Does your diversity, equity, inclusion, and belonging (DEIB) strategy purposefully and intentionally give your organization the best shot at winning the best LGBTQ+ candidates?  

It should. 

Too often, future-minded organizations give their HR teams a broad mandate to increase diversity, but seldom the adequate tools to accomplish it. 

A major tool that’s missing is your employer value proposition (EVP). 

Hiring is a two-way street. Just as much as you want to know what qualifies a candidate to join your team, candidates want to know why you are qualified to employ them. They want to know your EVP. To attract—and retain—top talent, you need to understand your EVP and how to highlight it. 

Marketing and HR must join hands to craft your EVP, because it conveys to candidates why they should work for you and what your culture offers them. Every generation has its own patterns. Just as marketing professionals must learn the warp and weft of each new audience to tailor ads that suit them; HR practitioners, too, must learn to adapt to their audience—or risk losing a generation of talent. 

So, what is important to LGBTQ+ employees?  

A study by McKinsey found that “stress increases when a person experiences ‘onlyness,’ or being the only one on a team or in a meeting with their given gender identity, sexual orientation, or race.” Furthermore, LGBTQ+ employees reported higher incidences of microaggressions, stronger pressure to “prove” themselves, and greater discomfort talking about their personal lives outside of work. What’s more, a large percentage of LGBTQ+ employees believe that their sexual orientation will negatively impact their career progression. 

How do you jump over these hurdles? Target how you overcome them in your EVP. Address the concerns of LGBTQ+ employees and improve your employer brand at the same time.  

Here are 15 specific, actionable examples of how HR professionals can reinforce their EVP to LGBTQ+ employees: 

  1. Develop an LGBTQ+ benefits guide that lays out:   
  • Same sex and domestic partner benefits (such as healthcare eligibility, FMLA leave policies, and bereavement leave policies).
  • Coverage information for common transgender and intersex surgeries.  
  • Pharmaceutical benefits for hormone replacement therapy and puberty blockers.  
  • Fertility and adoption benefits (including information on egg freezing, sperm banking, IVF, IUI, surrogacy and bereavement leave policies).  
  • Options for mental health care. 
  1. Inform candidates how your company culture supports LGBTQ+ employees (including volunteerism, donations to LGBTQ+ groups, LGBTQ+ ERGs, photos of pride events, employee recognition, and anti-discrimination policies).  
  1. Demonstrate your support of LGBTQ+ employees through your DEI statement and statistics on gender, sexual orientation, and LGBTQ+ community membership.  
  1. Create video content of high-level leadership addressing LGBTQ+ issues. 

  2. Build a timeline or infographic on the history of your organization’s support for LGBTQ+ issues.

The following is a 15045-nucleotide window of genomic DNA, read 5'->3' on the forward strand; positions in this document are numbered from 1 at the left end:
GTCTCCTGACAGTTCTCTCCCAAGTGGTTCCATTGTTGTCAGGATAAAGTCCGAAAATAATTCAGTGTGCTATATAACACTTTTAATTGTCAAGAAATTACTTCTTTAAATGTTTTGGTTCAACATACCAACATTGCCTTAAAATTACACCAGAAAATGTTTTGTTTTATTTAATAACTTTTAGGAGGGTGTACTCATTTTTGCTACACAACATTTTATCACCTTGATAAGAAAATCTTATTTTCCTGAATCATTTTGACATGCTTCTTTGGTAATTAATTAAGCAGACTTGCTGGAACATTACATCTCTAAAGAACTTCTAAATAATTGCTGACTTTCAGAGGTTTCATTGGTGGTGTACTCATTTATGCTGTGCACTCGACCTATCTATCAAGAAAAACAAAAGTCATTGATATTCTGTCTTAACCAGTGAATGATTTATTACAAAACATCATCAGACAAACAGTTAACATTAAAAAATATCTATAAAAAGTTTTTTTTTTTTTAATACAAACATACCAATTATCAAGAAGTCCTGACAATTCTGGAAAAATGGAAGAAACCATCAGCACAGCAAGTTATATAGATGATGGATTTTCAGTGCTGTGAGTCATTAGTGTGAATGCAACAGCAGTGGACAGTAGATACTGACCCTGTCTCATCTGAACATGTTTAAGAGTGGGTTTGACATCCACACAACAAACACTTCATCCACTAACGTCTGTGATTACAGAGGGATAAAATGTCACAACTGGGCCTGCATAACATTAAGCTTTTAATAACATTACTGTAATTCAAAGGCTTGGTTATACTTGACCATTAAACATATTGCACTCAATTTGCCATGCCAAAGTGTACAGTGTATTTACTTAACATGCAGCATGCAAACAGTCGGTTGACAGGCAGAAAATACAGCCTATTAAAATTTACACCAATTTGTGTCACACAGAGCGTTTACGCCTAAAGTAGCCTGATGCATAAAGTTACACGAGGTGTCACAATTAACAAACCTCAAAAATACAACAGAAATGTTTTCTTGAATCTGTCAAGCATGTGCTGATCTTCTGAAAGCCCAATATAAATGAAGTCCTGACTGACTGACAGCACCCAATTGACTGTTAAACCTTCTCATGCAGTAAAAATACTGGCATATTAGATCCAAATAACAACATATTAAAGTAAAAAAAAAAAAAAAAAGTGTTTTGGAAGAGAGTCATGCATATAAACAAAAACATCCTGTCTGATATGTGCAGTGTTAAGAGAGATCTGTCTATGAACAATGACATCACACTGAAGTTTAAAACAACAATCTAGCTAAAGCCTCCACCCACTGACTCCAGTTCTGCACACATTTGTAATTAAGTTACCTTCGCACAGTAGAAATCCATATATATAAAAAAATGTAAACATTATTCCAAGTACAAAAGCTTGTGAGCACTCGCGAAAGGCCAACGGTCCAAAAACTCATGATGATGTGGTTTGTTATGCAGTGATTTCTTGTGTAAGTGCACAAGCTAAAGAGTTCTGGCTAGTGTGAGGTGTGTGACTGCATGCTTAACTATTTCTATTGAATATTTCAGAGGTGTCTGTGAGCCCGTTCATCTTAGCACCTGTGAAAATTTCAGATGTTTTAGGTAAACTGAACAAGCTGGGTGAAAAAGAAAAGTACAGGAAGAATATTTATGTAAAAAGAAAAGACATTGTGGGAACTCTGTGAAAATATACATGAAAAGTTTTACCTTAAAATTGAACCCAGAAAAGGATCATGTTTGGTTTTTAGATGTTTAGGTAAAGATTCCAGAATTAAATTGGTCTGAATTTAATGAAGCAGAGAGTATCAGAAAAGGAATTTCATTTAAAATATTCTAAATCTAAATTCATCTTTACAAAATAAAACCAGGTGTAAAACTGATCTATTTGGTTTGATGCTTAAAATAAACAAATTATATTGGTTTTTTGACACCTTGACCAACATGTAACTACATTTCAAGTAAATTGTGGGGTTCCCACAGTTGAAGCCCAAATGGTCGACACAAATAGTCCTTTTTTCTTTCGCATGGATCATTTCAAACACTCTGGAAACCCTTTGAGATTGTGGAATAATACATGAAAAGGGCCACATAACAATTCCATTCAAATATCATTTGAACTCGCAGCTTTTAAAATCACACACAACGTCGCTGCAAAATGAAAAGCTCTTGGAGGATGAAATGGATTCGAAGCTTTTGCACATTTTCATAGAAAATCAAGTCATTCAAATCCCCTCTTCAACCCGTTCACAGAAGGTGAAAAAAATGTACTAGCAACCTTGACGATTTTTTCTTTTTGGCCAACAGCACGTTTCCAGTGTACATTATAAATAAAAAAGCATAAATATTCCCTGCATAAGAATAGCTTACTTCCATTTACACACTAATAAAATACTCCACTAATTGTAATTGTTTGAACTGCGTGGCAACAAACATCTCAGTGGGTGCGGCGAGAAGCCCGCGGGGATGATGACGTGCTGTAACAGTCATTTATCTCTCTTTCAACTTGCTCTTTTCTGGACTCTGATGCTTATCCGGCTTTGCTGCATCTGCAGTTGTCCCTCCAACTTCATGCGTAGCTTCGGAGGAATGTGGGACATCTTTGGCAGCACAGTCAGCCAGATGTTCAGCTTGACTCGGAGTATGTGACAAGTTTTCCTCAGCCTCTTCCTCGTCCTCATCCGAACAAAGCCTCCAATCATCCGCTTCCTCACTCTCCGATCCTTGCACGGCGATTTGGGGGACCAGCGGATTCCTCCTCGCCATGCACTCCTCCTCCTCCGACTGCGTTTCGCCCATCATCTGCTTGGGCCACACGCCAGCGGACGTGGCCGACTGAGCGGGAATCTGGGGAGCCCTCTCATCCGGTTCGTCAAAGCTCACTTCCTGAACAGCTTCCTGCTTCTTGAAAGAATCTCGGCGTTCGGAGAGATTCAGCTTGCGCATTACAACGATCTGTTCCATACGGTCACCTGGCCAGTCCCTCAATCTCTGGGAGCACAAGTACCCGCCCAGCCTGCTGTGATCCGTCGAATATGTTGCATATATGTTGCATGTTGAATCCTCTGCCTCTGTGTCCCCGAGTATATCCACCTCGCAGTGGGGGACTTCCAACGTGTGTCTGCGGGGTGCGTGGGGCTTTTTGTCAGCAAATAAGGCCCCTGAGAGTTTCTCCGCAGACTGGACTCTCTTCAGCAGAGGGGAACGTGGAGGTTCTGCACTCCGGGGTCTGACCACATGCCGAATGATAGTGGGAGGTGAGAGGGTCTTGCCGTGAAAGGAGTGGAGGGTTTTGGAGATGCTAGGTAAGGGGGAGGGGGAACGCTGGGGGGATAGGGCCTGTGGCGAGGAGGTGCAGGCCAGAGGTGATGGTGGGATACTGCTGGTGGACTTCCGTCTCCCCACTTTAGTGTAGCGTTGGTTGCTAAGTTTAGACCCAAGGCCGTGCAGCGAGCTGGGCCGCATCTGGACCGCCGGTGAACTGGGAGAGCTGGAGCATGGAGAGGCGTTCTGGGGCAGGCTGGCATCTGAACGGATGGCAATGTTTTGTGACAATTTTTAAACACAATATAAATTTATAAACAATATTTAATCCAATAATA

1. Ask LGBTQ+ employees (especially senior-level employees) to contribute to video cameos highlighting stories on how your organization creates an inclusive environment. Out & Equal’s storytelling toolkit is a great place to start. 
  1. Fund professional development opportunities specific to the LGBTQ+ community (for instance, Out & Equal conference attendance, facilitated sessions, and more).  
  1. Ensure your marketing materials incorporate intersectional and LGBTQ+-inclusive photos and visual elements.  
  1. Collect quotes from LGBTQ+ employees on how the organization has helped them feel supported, seen, and celebrated. 
  1.  Create online spaces with LGBTQ+ visibility (for instance a page on the DEI website or elements on the career page website). 
  1. Commit to year-round social media messaging that highlights meaningful LGBTQ+-inclusive policies and practices (for instance, pronoun usage and HR systems that offer nonbinary gender options). 
  1. Provide recruiters with branded employer swag (e.g., pins, stickers, water bottles) that include the newer, more intersectional “progress” pride flag. 
  1. Establish an editorial review process that involves, or is approved by, LGBTQ+ community members to ensure content is inclusive and avoids tropes, stereotypes, and other traps, such as out-of-date language.   
  1. Actively engage LGBTQ+ ERGs and employee networks in recruiting. Referral programs are a great way to incentivize employees to participate in recruitment; and what’s more, candidates are more likely to view direct employee experiences as authentic and trustworthy. 
  1. Go beyond posting on diversity-centered job boards. Build long-term partnerships with organizations like Out & Equal, Out for Undergrad, and other industry-specific LGBTQ+ professional organizations to build a pipeline of LGBTQ+ candidates at all career levels. 

Maybe most important of all, your HR team can act as a change agent from within and be vigilant that your company’s real practices align with its stated values. You don’t want to find yourself, for example, inviting a nonbinary candidate to an interview only to welcome them to an office that neglects to introduce their pronouns, misgenders candidates, or has no gender-neutral restrooms. What kind of message would that send?  

But above all, HR can’t do it alone. Every department must get on board with your company’s efforts to be an example of its EVP. That means every leader and every employee must know what you stand for—and stand up for it. 

If you want to learn more about how to strengthen your company’s EVP, HR practitioners interested in assessing their gaps between their organization’s LGBTQ+ values and practices should start with Out and Equal’s Global Toolkit for Change